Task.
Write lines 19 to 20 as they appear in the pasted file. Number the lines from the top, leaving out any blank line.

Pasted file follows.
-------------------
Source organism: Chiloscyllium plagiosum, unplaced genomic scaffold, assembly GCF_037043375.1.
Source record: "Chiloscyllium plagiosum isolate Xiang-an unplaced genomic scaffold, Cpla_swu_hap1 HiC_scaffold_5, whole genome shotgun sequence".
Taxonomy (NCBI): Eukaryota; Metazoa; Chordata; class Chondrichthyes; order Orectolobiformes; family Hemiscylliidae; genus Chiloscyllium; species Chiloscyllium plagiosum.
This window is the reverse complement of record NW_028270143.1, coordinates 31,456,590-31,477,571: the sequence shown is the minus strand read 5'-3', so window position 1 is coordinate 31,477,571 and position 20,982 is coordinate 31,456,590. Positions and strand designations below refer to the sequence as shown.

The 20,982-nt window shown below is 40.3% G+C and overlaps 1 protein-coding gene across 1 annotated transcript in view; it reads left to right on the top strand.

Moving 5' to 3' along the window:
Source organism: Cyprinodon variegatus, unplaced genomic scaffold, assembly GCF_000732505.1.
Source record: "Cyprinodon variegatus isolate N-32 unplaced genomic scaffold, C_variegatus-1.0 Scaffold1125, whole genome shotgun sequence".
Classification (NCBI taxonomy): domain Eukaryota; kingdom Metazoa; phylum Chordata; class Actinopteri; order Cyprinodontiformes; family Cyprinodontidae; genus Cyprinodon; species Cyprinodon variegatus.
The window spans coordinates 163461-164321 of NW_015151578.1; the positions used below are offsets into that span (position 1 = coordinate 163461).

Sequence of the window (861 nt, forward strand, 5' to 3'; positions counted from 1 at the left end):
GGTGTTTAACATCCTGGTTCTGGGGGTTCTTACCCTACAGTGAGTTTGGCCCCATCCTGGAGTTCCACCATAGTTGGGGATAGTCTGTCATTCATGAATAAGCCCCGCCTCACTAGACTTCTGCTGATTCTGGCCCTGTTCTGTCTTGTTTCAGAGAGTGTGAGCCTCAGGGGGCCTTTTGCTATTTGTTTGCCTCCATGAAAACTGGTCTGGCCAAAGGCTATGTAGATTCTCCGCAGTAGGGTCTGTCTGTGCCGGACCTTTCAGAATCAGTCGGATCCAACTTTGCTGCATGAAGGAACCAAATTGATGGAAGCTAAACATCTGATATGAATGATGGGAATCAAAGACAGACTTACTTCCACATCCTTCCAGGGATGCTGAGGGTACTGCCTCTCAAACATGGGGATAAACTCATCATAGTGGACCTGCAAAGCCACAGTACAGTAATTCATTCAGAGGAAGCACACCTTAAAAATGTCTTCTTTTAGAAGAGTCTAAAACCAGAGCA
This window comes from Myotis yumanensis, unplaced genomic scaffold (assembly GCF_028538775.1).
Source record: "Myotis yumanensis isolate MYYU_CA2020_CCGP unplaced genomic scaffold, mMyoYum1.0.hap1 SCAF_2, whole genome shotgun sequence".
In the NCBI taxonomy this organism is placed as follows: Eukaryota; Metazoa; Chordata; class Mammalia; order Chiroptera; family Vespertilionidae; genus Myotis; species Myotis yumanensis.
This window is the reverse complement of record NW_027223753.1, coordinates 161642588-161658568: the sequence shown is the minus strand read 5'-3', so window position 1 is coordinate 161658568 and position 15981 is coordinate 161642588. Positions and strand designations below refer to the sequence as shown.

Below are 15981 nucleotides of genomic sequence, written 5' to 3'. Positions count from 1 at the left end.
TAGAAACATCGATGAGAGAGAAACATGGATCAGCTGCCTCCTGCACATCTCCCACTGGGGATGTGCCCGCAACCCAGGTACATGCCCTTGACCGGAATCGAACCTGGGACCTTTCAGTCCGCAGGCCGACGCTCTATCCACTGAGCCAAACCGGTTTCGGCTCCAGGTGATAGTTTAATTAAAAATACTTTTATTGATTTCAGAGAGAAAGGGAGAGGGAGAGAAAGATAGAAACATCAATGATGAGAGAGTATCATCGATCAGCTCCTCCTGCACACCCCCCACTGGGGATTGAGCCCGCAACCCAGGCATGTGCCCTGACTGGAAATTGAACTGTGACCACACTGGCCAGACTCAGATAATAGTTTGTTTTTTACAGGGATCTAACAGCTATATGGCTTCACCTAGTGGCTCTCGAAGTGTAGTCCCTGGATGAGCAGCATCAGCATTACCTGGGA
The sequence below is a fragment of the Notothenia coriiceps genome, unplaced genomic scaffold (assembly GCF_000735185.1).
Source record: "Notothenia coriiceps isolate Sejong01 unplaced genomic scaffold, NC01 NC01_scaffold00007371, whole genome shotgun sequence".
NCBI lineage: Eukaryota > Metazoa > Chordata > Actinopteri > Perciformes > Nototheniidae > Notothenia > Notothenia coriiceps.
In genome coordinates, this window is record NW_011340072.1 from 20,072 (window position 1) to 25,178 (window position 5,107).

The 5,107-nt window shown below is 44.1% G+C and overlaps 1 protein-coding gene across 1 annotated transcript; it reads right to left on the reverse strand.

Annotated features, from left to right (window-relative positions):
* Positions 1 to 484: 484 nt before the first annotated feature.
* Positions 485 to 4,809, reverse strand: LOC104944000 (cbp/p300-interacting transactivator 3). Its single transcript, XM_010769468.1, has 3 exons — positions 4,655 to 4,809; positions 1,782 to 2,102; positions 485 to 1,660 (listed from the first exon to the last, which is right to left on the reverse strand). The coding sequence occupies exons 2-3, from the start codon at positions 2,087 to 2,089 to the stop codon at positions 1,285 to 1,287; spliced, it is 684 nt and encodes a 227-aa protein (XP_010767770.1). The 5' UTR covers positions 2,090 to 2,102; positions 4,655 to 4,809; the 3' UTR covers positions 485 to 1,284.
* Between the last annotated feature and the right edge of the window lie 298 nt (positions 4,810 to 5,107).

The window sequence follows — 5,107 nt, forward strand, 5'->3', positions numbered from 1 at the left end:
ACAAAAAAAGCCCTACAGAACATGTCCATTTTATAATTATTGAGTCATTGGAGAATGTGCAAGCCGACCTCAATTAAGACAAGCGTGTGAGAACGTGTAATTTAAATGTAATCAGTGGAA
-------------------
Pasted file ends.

The sequence below is a fragment of the Notothenia coriiceps genome, unplaced genomic scaffold (assembly GCF_000735185.1).
Source record: "Notothenia coriiceps isolate Sejong01 unplaced genomic scaffold, NC01 NC01_scaffold00007371, whole genome shotgun sequence".